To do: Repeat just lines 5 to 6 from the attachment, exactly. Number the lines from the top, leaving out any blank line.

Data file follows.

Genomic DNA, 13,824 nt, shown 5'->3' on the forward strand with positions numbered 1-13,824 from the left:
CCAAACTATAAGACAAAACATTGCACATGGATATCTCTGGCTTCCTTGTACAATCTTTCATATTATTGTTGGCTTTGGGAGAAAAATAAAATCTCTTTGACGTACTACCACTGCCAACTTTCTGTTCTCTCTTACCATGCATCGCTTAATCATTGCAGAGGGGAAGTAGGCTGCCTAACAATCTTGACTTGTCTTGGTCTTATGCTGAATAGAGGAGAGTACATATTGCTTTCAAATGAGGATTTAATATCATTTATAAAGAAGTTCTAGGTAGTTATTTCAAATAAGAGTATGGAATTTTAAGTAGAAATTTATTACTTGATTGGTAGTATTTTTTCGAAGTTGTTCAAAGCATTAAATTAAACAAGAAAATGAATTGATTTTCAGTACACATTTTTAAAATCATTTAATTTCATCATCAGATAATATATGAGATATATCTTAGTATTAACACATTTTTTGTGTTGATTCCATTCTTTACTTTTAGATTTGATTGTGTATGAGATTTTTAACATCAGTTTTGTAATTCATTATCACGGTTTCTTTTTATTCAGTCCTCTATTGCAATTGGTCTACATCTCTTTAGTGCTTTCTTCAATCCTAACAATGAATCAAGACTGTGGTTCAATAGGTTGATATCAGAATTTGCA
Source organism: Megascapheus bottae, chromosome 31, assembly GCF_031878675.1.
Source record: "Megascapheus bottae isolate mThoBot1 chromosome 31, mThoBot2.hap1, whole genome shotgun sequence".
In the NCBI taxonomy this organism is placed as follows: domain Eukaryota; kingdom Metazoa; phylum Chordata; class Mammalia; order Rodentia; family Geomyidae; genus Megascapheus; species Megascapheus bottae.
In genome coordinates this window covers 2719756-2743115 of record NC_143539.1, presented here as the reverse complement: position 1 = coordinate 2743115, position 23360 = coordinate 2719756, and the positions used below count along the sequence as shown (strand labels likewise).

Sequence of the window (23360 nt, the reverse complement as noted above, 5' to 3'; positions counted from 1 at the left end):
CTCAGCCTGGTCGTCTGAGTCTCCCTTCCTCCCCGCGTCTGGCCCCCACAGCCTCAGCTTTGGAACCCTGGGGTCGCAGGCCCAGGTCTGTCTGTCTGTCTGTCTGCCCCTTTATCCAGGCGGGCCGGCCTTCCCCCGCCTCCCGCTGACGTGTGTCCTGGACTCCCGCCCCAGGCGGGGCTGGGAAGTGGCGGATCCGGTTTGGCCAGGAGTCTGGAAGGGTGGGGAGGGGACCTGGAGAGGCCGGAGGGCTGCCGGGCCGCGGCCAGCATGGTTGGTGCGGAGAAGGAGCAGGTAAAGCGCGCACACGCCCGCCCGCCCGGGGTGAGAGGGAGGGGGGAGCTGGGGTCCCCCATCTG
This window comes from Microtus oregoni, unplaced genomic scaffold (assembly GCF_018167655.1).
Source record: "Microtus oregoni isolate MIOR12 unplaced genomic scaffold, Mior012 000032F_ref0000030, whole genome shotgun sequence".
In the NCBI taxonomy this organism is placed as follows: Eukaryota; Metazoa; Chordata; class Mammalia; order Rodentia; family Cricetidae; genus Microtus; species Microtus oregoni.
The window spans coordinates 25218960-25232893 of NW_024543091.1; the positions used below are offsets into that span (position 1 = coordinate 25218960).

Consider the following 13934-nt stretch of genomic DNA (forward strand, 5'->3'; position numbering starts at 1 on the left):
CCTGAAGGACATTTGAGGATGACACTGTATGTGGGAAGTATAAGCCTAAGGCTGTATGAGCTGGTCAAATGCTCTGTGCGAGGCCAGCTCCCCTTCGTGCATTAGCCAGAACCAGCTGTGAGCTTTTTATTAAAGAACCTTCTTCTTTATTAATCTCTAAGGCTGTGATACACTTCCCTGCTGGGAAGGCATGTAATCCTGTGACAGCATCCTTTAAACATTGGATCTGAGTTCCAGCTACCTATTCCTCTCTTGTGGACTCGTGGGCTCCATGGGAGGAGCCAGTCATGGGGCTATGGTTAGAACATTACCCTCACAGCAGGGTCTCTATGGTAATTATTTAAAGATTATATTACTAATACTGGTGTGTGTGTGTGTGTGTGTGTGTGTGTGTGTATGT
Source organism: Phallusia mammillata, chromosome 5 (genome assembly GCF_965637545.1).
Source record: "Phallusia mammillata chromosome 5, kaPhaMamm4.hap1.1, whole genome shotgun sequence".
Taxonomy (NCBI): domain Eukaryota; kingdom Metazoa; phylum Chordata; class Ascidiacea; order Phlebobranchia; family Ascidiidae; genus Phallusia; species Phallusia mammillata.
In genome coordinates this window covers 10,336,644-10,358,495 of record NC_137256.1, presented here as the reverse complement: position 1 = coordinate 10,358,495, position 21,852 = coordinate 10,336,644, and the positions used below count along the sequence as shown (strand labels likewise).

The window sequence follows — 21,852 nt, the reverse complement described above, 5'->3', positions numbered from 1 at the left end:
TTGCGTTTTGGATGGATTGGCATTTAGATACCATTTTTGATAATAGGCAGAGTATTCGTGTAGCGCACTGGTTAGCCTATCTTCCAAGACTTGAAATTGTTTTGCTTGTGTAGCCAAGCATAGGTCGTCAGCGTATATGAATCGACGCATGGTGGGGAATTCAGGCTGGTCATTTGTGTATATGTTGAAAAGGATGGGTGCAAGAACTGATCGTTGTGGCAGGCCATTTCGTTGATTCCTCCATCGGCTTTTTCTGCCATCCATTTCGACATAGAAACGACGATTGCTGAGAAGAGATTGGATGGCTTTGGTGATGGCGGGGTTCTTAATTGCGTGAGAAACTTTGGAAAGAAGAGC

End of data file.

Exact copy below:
In the NCBI taxonomy this organism is placed as follows: domain Eukaryota; kingdom Metazoa; phylum Chordata; class Mammalia; order Rodentia; family Geomyidae; genus Megascapheus; species Megascapheus bottae.
In genome coordinates this window covers 2719756-2743115 of record NC_143539.1, presented here as the reverse complement: position 1 = coordinate 2743115, position 23360 = coordinate 2719756, and the positions used below count along the sequence as shown (strand labels likewise).